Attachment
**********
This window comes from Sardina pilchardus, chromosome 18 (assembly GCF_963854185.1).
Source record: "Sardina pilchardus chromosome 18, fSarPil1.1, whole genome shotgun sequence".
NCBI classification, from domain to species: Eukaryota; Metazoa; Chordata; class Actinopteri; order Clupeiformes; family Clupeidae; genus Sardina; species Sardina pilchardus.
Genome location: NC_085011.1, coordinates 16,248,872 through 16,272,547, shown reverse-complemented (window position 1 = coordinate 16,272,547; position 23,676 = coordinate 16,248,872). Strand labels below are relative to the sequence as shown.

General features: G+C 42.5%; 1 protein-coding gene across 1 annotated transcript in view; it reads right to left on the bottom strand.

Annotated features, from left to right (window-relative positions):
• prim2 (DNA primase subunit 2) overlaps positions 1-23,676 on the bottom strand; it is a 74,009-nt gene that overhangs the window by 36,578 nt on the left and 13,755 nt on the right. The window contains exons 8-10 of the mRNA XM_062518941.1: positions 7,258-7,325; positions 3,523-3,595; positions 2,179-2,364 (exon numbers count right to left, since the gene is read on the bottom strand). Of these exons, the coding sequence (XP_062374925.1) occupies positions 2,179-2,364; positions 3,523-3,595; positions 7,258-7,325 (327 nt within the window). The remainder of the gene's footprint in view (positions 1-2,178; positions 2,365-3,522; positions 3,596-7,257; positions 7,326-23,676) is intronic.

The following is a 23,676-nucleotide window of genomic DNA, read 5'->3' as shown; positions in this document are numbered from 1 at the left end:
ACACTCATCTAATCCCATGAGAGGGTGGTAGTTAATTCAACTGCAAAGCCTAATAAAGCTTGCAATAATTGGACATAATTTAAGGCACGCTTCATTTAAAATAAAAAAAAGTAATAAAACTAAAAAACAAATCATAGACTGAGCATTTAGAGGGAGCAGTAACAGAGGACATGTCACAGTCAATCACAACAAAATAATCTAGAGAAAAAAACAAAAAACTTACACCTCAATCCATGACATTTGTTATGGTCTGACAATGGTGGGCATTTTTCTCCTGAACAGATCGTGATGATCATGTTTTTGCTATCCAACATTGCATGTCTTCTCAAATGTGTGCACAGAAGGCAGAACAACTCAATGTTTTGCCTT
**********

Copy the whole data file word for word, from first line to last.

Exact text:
This window comes from Sardina pilchardus, chromosome 18 (assembly GCF_963854185.1).
Source record: "Sardina pilchardus chromosome 18, fSarPil1.1, whole genome shotgun sequence".
NCBI classification, from domain to species: Eukaryota; Metazoa; Chordata; class Actinopteri; order Clupeiformes; family Clupeidae; genus Sardina; species Sardina pilchardus.
Genome location: NC_085011.1, coordinates 16,248,872 through 16,272,547, shown reverse-complemented (window position 1 = coordinate 16,272,547; position 23,676 = coordinate 16,248,872). Strand labels below are relative to the sequence as shown.

General features: G+C 42.5%; 1 protein-coding gene across 1 annotated transcript in view; it reads right to left on the bottom strand.

Annotated features, from left to right (window-relative positions):
• prim2 (DNA primase subunit 2) overlaps positions 1-23,676 on the bottom strand; it is a 74,009-nt gene that overhangs the window by 36,578 nt on the left and 13,755 nt on the right. The window contains exons 8-10 of the mRNA XM_062518941.1: positions 7,258-7,325; positions 3,523-3,595; positions 2,179-2,364 (exon numbers count right to left, since the gene is read on the bottom strand). Of these exons, the coding sequence (XP_062374925.1) occupies positions 2,179-2,364; positions 3,523-3,595; positions 7,258-7,325 (327 nt within the window). The remainder of the gene's footprint in view (positions 1-2,178; positions 2,365-3,522; positions 3,596-7,257; positions 7,326-23,676) is intronic.

The following is a 23,676-nucleotide window of genomic DNA, read 5'->3' as shown; positions in this document are numbered from 1 at the left end:
ACACTCATCTAATCCCATGAGAGGGTGGTAGTTAATTCAACTGCAAAGCCTAATAAAGCTTGCAATAATTGGACATAATTTAAGGCACGCTTCATTTAAAATAAAAAAAAGTAATAAAACTAAAAAACAAATCATAGACTGAGCATTTAGAGGGAGCAGTAACAGAGGACATGTCACAGTCAATCACAACAAAATAATCTAGAGAAAAAAACAAAAAACTTACACCTCAATCCATGACATTTGTTATGGTCTGACAATGGTGGGCATTTTTCTCCTGAACAGATCGTGATGATCATGTTTTTGCTATCCAACATTGCATGTCTTCTCAAATGTGTGCACAGAAGGCAGAACAACTCAATGTTTTGCCTT